Technological issues are not considered acceptable excuses for late work. Always backup your work and have a plan for submitting assignments even in the case of computer problems or lost Internet access.

Students who have experienced a situation such as extended hospitalization or death in their immediate family may submit a Late Work Petition. Such petitions are intended to cover one assignment or, at most, one week’s worth of assignments, and must be submitted within 3 weeks of the assignment due date that was missed. Students experiencing life circumstances that disrupt their studies for more than one week should consult with their success coach about submitting an Incomplete Grade Petition.

Students who miss a discussion thread do not receive any points available for that discussion. However, with approval of a Late Work Petition, students may be given the opportunity to write a 600- to 900-word essay corresponding to a topic assigned by the instructor. Allowance of, and performance criteria for, such an essay will be at the discretion of the instructor.

Graduate Late Work Policy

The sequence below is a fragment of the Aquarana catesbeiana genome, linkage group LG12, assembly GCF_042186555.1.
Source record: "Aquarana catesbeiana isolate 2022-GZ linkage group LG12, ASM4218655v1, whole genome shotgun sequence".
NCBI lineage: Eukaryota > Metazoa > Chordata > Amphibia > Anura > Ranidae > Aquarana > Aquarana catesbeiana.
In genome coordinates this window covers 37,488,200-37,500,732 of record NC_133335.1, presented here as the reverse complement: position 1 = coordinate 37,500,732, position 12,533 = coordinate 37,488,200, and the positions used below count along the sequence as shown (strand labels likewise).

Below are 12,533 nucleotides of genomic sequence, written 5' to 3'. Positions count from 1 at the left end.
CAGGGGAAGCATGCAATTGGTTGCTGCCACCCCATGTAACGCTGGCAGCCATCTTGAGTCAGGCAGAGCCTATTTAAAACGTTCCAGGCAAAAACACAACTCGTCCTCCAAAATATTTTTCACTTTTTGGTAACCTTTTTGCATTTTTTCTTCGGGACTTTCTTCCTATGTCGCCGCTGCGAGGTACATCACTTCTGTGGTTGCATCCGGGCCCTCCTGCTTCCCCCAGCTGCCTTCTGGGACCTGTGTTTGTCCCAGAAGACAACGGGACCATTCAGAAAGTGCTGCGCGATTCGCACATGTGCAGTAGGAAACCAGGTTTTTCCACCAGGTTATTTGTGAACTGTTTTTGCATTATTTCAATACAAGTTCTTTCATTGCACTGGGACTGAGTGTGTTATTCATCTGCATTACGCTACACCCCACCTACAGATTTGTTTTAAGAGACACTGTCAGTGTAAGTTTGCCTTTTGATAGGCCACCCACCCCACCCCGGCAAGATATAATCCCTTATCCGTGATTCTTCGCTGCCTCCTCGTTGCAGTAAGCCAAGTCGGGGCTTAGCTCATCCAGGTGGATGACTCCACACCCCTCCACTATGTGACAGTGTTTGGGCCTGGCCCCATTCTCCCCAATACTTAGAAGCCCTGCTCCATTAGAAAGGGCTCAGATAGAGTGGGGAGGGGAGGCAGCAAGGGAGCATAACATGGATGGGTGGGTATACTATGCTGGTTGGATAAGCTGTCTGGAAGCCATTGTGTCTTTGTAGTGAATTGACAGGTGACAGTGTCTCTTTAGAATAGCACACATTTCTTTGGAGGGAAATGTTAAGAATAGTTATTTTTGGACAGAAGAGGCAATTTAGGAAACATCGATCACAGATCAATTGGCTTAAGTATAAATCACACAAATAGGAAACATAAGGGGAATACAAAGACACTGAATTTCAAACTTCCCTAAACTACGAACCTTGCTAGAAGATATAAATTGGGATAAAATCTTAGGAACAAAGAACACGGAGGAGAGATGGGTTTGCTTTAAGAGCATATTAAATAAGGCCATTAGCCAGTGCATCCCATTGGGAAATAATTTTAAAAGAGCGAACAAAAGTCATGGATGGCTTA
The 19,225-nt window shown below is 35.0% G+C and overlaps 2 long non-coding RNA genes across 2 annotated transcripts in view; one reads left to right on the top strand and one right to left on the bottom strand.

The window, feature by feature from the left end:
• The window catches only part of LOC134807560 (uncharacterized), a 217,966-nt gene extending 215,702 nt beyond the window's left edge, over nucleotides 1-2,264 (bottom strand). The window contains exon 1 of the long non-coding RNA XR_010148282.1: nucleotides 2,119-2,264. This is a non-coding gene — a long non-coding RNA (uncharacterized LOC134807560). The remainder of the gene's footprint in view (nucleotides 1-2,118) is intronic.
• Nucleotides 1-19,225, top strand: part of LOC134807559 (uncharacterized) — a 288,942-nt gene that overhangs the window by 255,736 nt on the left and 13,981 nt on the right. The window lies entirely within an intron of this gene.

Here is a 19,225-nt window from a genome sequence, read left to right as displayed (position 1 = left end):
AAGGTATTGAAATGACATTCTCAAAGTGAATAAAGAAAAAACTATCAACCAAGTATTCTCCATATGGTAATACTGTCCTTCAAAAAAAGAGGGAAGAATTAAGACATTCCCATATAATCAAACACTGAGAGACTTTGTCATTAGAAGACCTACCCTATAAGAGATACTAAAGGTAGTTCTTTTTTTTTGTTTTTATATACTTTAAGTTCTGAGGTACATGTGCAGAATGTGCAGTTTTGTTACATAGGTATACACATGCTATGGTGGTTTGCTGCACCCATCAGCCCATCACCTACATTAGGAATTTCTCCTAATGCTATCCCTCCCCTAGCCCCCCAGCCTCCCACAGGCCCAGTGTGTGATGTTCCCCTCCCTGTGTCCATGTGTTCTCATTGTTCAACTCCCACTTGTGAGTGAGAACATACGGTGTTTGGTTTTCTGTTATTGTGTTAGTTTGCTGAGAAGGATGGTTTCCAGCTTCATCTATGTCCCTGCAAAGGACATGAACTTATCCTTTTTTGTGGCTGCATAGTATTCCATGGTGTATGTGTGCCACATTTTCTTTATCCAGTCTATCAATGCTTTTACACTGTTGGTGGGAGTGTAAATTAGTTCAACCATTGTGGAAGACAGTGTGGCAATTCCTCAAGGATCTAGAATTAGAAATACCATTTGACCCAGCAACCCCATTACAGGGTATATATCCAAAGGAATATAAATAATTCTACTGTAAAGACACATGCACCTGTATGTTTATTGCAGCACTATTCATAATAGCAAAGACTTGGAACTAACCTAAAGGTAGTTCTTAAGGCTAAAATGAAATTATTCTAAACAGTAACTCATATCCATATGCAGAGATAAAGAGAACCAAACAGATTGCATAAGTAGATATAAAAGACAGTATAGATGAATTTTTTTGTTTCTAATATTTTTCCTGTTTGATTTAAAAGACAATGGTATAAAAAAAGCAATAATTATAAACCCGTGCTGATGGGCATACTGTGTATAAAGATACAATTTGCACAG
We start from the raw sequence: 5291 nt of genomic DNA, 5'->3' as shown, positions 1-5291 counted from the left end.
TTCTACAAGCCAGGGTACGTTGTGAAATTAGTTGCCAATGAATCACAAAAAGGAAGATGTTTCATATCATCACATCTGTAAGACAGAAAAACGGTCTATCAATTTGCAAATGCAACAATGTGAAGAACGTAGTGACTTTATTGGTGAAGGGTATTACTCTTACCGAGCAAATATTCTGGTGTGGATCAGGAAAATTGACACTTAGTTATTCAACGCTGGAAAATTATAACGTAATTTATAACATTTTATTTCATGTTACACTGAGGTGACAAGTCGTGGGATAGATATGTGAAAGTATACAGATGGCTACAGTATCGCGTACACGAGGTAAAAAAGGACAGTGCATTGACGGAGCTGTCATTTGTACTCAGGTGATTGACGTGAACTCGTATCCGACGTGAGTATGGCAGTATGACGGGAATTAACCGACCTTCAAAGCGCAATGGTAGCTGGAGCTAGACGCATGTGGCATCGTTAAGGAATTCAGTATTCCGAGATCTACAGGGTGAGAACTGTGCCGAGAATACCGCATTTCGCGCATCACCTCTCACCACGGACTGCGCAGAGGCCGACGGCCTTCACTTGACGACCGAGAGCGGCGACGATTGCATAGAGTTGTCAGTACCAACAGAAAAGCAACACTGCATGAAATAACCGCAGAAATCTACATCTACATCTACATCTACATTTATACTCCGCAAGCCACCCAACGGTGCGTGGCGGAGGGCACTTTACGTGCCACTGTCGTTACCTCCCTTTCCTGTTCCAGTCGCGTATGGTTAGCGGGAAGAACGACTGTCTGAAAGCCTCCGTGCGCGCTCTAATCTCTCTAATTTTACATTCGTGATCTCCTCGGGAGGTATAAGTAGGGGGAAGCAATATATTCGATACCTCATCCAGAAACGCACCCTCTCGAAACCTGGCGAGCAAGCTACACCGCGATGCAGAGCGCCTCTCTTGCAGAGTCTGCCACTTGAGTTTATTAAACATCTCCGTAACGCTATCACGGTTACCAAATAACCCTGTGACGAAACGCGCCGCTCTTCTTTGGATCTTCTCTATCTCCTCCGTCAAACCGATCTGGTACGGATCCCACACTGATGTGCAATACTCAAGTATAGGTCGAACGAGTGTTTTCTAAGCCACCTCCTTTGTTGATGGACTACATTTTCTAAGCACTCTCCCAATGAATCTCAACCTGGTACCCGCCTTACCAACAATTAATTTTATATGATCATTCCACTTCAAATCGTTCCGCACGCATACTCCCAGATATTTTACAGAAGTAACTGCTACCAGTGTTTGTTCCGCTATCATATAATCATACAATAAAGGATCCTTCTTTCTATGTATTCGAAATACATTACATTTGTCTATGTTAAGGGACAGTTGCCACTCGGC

An assignment or discussion is considered late if it is not posted by the stated deadline. A late assignment or discussion will receive a 5 percent deduction for each day it is late, with no credit given for work submitted after 72 hours from the original due date. Late work for online discussions will not be accepted after the close of the week when the discussion is due. No late work is accepted after Friday of Week 8.

Technological issues are not considered acceptable excuses for late work. Always backup your work and have a plan for submitting assignments even in the case of computer problems or lost Internet access.

Students who have experienced a situation such as extended hospitalization or death in their immediate family may submit a Late Work Petition. Such petitions are intended to cover one assignment or, at most, one week’s worth of assignments, and must be submitted within 3 weeks of the assignment due date that was missed. Students experiencing life circumstances that disrupt their studies for more than one week should consult with their success coach about submitting an Incomplete Grade Petition.

Students who miss a discussion thread do not receive any points available for that discussion. However, with approval of a Late Work Petition, students may be given the opportunity to write a 600- to 900-word essay corresponding to a topic assigned by the instructor. Allowance of, and performance criteria for, such an essay will be at the discretion of the instructor.